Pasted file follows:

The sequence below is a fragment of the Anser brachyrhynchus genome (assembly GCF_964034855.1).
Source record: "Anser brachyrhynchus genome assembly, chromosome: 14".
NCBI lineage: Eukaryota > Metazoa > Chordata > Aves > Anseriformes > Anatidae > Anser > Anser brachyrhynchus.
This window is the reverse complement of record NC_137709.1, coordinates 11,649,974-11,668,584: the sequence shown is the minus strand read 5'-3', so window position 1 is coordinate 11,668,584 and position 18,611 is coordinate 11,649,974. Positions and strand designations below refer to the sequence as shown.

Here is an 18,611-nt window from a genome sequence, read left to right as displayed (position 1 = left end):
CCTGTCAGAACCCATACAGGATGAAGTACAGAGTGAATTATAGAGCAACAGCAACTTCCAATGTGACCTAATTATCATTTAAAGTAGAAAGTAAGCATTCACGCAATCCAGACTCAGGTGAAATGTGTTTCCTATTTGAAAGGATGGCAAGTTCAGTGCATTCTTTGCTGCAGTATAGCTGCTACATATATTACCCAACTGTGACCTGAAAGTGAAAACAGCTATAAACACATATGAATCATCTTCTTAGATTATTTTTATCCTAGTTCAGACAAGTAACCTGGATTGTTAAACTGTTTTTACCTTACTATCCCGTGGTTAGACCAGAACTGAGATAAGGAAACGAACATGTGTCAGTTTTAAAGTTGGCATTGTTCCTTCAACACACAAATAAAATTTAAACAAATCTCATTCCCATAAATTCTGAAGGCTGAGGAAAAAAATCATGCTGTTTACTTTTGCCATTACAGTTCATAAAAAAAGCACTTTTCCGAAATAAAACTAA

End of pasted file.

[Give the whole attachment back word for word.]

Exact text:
The sequence below is a fragment of the Anser brachyrhynchus genome (assembly GCF_964034855.1).
Source record: "Anser brachyrhynchus genome assembly, chromosome: 14".
NCBI lineage: Eukaryota > Metazoa > Chordata > Aves > Anseriformes > Anatidae > Anser > Anser brachyrhynchus.
This window is the reverse complement of record NC_137709.1, coordinates 11,649,974-11,668,584: the sequence shown is the minus strand read 5'-3', so window position 1 is coordinate 11,668,584 and position 18,611 is coordinate 11,649,974. Positions and strand designations below refer to the sequence as shown.

Here is an 18,611-nt window from a genome sequence, read left to right as displayed (position 1 = left end):
CCTGTCAGAACCCATACAGGATGAAGTACAGAGTGAATTATAGAGCAACAGCAACTTCCAATGTGACCTAATTATCATTTAAAGTAGAAAGTAAGCATTCACGCAATCCAGACTCAGGTGAAATGTGTTTCCTATTTGAAAGGATGGCAAGTTCAGTGCATTCTTTGCTGCAGTATAGCTGCTACATATATTACCCAACTGTGACCTGAAAGTGAAAACAGCTATAAACACATATGAATCATCTTCTTAGATTATTTTTATCCTAGTTCAGACAAGTAACCTGGATTGTTAAACTGTTTTTACCTTACTATCCCGTGGTTAGACCAGAACTGAGATAAGGAAACGAACATGTGTCAGTTTTAAAGTTGGCATTGTTCCTTCAACACACAAATAAAATTTAAACAAATCTCATTCCCATAAATTCTGAAGGCTGAGGAAAAAAATCATGCTGTTTACTTTTGCCATTACAGTTCATAAAAAAAGCACTTTTCCGAAATAAAACTAA